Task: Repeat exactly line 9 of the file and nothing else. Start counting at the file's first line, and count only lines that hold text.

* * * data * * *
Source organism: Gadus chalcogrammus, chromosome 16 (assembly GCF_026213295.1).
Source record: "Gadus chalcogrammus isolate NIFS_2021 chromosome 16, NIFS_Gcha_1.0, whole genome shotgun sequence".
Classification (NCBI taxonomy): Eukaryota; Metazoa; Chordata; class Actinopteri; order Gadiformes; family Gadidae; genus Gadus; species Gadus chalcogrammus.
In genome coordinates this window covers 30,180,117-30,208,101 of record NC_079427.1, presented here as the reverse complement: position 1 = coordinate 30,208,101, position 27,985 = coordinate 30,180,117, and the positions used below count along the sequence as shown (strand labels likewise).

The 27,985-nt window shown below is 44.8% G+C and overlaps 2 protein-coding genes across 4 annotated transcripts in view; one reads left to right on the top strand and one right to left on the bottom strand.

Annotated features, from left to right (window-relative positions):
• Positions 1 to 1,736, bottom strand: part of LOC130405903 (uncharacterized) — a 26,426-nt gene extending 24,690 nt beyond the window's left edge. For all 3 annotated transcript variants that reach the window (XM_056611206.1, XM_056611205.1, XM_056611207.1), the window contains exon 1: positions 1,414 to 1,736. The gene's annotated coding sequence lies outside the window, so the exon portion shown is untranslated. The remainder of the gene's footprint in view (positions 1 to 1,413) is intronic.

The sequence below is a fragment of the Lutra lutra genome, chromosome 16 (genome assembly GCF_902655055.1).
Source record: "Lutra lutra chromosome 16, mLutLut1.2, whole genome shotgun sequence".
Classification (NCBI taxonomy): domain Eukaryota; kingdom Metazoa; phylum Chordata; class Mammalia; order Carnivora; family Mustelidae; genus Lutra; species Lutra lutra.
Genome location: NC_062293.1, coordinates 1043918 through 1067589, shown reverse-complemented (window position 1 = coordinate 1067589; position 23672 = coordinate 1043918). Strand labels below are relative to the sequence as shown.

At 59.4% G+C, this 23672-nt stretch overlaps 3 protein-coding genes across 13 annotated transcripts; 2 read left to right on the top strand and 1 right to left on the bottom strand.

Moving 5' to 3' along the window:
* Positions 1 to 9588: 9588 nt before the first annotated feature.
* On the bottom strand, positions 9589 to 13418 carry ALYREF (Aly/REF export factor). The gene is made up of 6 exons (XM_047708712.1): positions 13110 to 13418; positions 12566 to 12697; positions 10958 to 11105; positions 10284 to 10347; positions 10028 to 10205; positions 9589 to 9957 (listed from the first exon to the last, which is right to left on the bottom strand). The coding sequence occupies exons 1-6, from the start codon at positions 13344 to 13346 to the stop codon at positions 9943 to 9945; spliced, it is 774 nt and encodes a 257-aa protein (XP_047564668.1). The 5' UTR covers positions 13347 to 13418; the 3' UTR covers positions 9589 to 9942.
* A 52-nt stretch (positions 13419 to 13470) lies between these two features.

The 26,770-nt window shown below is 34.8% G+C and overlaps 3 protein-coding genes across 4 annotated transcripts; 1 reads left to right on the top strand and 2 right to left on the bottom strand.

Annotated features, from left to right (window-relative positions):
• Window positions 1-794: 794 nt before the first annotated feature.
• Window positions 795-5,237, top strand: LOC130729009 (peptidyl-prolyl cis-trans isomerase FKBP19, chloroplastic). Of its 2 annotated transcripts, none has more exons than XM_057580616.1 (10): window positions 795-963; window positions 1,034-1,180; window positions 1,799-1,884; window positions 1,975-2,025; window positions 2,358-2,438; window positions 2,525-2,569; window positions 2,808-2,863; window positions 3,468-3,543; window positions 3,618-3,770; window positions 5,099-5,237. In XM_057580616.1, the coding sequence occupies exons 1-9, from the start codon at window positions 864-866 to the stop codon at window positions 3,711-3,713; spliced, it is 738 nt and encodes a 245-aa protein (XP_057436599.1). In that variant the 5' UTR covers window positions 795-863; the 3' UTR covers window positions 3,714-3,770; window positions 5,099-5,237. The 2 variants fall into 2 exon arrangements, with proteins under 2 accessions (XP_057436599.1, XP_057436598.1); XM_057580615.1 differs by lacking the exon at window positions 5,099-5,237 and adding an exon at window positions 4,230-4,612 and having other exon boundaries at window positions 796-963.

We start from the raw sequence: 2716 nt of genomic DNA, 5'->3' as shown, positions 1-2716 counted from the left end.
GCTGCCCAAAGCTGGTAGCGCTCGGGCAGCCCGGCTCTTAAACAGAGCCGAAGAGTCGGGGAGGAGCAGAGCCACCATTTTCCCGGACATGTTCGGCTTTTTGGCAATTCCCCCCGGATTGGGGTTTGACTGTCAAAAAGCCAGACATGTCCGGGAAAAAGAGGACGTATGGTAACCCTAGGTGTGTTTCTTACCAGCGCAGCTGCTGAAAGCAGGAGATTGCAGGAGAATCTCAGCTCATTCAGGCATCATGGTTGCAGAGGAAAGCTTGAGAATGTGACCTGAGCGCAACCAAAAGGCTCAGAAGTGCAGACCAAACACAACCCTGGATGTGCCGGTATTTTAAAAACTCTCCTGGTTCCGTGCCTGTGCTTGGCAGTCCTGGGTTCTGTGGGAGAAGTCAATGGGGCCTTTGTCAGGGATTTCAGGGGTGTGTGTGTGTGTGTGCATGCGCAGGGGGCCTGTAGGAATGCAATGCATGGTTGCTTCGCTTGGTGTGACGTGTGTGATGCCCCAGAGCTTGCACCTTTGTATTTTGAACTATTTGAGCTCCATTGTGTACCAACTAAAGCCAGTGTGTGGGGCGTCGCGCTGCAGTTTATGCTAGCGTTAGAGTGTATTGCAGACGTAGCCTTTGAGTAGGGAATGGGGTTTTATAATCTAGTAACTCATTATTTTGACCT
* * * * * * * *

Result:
Source record: "Lutra lutra chromosome 16, mLutLut1.2, whole genome shotgun sequence".